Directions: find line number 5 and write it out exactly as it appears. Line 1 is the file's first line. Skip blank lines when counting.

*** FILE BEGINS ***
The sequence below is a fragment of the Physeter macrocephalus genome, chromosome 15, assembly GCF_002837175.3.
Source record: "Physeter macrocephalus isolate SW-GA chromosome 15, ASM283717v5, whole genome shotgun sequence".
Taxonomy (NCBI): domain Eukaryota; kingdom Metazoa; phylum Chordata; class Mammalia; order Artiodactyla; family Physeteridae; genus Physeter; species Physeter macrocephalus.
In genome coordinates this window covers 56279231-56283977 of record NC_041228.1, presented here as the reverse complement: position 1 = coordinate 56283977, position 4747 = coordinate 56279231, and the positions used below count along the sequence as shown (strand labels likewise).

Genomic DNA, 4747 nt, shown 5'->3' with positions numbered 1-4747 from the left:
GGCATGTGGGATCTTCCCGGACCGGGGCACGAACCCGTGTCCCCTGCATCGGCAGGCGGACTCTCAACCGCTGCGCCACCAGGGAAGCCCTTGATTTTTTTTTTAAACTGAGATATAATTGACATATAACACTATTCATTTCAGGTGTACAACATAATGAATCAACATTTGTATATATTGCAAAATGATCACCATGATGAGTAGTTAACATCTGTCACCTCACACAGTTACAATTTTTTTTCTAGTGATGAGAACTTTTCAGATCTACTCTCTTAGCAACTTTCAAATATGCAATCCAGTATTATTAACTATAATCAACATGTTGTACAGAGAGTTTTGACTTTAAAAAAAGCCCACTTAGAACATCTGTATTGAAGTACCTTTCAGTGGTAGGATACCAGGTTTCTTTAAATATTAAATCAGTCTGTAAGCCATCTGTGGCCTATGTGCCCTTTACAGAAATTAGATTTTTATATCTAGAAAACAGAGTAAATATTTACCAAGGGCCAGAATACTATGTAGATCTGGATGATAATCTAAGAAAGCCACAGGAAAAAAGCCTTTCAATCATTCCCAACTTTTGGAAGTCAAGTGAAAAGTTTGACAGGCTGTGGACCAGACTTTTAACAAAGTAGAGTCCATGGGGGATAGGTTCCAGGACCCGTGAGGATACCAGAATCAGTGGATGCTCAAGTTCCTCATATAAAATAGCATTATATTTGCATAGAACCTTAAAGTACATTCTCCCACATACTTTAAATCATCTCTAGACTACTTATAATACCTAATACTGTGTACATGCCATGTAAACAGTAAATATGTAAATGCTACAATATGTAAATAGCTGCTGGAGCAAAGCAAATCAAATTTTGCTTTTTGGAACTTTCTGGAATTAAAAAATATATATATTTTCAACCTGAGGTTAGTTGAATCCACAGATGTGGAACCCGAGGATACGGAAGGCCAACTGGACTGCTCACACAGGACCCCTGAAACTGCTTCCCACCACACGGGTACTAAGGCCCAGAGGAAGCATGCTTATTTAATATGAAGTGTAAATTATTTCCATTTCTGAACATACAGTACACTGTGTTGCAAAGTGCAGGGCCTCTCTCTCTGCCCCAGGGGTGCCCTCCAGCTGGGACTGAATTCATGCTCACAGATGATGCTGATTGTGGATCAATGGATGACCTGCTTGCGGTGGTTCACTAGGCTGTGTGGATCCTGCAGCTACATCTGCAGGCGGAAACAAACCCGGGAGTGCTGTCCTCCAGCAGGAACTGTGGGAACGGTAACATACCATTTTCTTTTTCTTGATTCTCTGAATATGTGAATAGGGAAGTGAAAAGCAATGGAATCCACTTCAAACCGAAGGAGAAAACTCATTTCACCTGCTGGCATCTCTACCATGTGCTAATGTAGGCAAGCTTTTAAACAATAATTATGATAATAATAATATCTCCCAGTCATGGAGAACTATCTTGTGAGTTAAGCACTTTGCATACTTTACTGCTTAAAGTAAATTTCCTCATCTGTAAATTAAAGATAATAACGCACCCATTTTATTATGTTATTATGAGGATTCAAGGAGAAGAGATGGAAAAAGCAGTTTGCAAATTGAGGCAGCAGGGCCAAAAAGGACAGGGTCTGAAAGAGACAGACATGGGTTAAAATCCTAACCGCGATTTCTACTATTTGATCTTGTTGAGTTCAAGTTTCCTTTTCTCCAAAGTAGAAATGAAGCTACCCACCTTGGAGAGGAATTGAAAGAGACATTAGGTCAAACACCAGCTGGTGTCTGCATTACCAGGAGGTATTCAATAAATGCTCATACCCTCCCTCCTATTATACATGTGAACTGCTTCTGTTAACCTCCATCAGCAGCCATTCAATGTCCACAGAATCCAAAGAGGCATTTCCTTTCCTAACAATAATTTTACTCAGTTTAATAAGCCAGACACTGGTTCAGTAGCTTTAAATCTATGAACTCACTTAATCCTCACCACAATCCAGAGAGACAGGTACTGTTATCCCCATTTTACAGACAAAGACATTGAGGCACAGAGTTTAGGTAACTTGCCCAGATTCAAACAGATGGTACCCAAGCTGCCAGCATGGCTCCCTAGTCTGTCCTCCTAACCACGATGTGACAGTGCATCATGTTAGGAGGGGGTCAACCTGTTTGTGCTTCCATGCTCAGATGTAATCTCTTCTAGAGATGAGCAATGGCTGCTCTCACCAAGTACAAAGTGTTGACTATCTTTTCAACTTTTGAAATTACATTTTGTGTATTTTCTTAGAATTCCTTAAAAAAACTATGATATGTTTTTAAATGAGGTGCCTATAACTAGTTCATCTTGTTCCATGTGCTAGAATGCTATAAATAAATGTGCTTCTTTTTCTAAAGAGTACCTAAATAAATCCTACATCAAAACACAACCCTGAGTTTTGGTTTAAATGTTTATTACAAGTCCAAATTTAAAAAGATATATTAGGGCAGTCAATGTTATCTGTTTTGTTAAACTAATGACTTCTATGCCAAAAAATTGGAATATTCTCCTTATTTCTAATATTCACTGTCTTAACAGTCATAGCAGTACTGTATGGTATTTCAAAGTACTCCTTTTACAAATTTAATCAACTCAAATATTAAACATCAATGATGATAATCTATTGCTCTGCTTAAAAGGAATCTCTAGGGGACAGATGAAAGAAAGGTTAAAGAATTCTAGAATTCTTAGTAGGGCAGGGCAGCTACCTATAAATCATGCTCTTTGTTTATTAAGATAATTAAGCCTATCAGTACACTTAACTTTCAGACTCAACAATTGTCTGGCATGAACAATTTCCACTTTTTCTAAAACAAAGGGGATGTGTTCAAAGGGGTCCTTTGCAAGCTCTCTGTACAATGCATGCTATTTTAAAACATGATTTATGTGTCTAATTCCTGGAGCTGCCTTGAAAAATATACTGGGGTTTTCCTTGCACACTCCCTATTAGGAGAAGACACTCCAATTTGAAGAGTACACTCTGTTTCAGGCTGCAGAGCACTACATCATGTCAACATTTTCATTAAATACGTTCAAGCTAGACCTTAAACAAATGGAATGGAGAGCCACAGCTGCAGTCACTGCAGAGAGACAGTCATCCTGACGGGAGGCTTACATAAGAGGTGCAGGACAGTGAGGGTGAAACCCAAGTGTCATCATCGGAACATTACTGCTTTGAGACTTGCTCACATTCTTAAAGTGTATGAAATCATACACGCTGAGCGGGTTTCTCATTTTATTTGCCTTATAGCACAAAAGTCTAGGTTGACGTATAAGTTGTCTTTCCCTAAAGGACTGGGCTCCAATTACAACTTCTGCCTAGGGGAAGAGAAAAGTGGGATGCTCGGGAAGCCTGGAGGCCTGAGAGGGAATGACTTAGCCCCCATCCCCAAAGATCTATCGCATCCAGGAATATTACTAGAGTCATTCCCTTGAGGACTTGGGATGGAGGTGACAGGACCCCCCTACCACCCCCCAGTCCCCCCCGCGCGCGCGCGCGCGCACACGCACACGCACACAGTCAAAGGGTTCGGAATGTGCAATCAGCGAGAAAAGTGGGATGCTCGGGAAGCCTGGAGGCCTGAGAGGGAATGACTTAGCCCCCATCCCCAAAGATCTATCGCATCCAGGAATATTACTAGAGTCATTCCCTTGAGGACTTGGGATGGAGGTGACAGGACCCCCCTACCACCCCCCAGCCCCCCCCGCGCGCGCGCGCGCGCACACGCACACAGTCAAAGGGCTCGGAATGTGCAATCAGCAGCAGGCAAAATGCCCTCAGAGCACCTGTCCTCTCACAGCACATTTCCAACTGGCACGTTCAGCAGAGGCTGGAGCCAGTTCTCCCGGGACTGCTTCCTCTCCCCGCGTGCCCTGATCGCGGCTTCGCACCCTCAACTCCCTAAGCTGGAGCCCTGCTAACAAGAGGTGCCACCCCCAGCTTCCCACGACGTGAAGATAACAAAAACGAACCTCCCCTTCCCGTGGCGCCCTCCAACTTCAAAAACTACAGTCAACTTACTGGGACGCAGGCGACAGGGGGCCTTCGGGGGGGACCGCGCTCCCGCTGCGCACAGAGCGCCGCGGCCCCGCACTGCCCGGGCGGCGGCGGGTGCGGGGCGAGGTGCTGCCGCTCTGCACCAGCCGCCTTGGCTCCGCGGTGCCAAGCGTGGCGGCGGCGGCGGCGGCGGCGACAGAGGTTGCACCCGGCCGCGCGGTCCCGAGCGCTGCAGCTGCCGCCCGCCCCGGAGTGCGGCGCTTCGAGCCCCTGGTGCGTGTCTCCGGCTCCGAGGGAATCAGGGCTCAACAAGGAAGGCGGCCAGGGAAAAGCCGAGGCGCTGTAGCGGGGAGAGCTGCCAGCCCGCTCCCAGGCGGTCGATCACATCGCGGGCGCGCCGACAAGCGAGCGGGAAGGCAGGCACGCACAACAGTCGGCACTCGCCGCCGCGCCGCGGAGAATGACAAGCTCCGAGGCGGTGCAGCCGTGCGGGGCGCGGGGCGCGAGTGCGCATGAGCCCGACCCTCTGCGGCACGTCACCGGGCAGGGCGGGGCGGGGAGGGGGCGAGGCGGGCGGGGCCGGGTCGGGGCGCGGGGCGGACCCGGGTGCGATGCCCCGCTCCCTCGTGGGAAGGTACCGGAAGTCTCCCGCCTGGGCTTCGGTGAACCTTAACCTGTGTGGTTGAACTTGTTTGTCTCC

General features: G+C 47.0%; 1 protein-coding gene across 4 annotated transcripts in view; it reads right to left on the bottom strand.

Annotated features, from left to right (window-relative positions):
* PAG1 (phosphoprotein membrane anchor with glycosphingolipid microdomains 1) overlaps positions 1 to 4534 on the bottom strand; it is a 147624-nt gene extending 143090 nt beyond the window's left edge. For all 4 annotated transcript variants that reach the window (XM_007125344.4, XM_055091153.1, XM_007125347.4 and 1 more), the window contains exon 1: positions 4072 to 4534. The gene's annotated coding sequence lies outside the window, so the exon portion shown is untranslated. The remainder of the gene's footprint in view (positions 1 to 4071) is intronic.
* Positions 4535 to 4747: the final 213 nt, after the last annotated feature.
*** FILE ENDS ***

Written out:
Genomic DNA, 4747 nt, shown 5'->3' with positions numbered 1-4747 from the left: